In Allen Murray’s book Tomorrow’s Capitalist, recommended to me by Smith, he outlines several companies that exemplify this shift from shareholder capitalism to stakeholder capitalism: Mark Cuban using his profits to continue paying the hourly wages of employees at the Dallas Mavericks Arena, even when it was closed because of the pandemic. Target investing more than $300 million in employee wages, paid leave, and childcare services to support employees during the pandemic. MassMutual offering free life insurance to frontline medical workers.
If the modern socialist hopes the government will step in to solve the problem of inequality, the modern capitalist thinks the company can. And in fact, that they might be in a better position to do so. Paul Polman, former CEO of Unilever even went so far as to suggest that companies could do a better job of it than the government. “Governments in this world right now have a little bit of a hard time… I believe it is the duty of the private sector to step up and fill that void and be responsible. We are not elected bodies, but we do have to fill that void.”
Murray agrees. “Our governments have been proving themselves sadly incapable of addressing even some of our most obvious needs,” he said in his book. “Companies, on the other hand, are set up to solve problems, and CEOs are trained to do the same. Why not let them do what they can?”
It’s probably true that governments can’t solve all the problems of society—they have often become slow, bureaucratic institutions with quarreling leadership that, at least in the United States, spend much more money than they earn. How is a country with a $924 billion deficit supposed to step in and make sure everyone has enough money to thrive? Meanwhile, companies are often large and nimble, with focused leadership, and they are hugely profitable. In 2017, Global Justice Now made a list ranking the 200 richest entities in the world—157 of them were companies. Only 43 were governments.
That spreadsheet breaks my brain a bit. It says that companies make more money than governments. There are only nine countries that make more money than Walmart. Apple makes more money than Switzerland. I can’t help but wonder what happens when companies become so wealthy and powerful that they displace countries. Will there come a day when the US public school system gets so bad that eventually Google’s like, “we’ll pay for it because we’ll need employees one day.”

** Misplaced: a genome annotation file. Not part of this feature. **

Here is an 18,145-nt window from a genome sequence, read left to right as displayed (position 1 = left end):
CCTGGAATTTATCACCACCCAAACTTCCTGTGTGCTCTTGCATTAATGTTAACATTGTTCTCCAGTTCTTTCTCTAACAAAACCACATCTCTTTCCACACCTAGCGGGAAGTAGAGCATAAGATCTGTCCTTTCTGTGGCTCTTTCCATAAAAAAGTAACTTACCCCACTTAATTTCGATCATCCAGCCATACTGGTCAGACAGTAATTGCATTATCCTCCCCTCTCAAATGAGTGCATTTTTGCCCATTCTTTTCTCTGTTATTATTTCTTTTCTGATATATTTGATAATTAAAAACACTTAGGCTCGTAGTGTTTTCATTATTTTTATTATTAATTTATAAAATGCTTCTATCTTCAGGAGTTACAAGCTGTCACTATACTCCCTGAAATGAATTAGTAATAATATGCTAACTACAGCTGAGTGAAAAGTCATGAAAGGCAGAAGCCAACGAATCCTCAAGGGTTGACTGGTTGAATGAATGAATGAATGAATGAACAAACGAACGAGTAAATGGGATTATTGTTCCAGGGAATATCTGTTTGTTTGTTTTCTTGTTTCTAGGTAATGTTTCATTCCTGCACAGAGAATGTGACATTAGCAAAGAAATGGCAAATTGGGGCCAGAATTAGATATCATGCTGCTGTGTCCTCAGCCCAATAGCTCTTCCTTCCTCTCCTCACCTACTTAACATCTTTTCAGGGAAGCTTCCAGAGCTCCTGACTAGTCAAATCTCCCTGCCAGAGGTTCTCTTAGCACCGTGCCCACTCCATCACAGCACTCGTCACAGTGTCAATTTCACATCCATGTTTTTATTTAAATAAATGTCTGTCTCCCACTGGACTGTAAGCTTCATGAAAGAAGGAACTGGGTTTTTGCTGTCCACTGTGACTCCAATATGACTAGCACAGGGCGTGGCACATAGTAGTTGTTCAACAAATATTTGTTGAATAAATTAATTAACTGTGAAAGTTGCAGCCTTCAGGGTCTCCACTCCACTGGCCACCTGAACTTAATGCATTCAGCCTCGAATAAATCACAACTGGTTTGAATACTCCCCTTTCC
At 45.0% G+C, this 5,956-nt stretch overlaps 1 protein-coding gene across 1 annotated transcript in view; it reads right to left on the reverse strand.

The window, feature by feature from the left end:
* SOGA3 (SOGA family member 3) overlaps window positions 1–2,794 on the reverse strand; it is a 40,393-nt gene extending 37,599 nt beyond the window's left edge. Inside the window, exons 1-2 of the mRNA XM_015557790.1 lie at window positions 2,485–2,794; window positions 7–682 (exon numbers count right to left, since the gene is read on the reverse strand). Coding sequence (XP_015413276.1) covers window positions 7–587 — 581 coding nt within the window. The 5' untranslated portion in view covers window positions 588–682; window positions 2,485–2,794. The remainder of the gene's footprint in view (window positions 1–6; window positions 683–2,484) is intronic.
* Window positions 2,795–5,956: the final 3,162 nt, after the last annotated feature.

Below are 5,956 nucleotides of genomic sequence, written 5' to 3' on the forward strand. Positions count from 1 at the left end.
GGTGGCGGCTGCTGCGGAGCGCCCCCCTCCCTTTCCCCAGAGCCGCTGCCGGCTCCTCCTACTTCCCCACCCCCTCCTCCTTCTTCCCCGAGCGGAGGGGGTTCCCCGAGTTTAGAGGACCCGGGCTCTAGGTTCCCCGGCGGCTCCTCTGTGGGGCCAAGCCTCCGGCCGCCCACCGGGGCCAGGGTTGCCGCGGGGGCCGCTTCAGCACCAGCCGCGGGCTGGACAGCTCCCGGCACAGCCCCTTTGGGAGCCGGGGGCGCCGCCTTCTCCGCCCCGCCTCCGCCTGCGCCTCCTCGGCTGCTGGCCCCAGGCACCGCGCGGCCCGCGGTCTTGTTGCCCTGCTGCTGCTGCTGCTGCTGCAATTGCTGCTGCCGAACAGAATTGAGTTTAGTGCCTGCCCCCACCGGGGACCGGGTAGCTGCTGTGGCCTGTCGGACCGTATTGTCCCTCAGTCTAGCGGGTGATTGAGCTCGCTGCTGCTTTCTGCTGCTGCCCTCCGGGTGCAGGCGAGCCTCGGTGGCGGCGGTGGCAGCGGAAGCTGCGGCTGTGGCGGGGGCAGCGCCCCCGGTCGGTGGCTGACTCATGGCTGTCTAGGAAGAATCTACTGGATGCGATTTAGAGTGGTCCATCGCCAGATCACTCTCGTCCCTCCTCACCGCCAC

As it is, the Google campus acts like its own city—providing food, childcare, transportation, even security to its residents. If socialists once hoped the government would solve the problems of equality, companies might be better poised to pay for it. And they already are—in the form of wages, retirement wages, healthcare benefits, and many other perks, at least among their employees. And companies are increasingly finding ways to do even more—for their own employees and the communities outside of them.
Patagonia now donates nearly all of their profits for the good of the environment. Newman’s Own donates 100% of its profits to supporting children’s initiatives. The soap company Dr. Bronner gives away 45% of its profits each year. Cotopaxi is currently donating 1% of its profits to 1% for the planet, and another 1% of its profits to the Cotopaxi Foundation. According to their 2021 Impact Report, that amounted to $1.6 million that year.
Smith advocates, not the eradication of capitalism but for a better one. We take what is working and we build on it. We continue eradicating poverty and we scale it. Then we start working for equality. And we protect shared spaces for future generations. “We can do a better job than we have done,” Smith says. “I'm building Cotopaxi and I want it to be the next iconic outdoor brand—it will be a billion-dollar brand—but because I believe that it can have a tremendous impact on the world and that we're going to be able to fight and help eradicate poverty by doing business better.”
I like the idea that profits should be used to pay employees better, be better stewards of the environment, and benefit the greater communities they are part of and interact with—I think that’s a good vision for capitalism. Because if we can use profits for the greater good rather than the wealth of shareholders—if we can move to a stakeholder mindset rather than a shareholder one—we might be able to solve many of the problems of society. But I also think it’s going to take more than a few altruistic CEOs to achieve. Right now, not all companies can afford to use their profits for good. And many of the companies that can won’t. But that’s what I intend to figure out next: How do we incentivize companies to use their profits for good?
If we do, could we even achieve equality?
But I have some thoughts on that in my next few posts.
In the meantime, what do you think? Can all the wealth generated from capitalism be used for the greater good?
As always, thanks for reading. And for thinking through a better capitalism with me!
Here are some of the things I read while I wrote this:
The Communist Manifesto by Karl Marx & Friedrich Engels
Tomorrow’s Capitalist by Allen Murray (Recommended by Smith)
The Wealth & Poverty lectures by
Utopia for Realists by Rutger Bregman
Inventing The Future: Postcapitalism and a World Without Work by Nick Srnicek and Alex Williams
It’s Ok To Be Angry About Capitalism by Bernie Sanders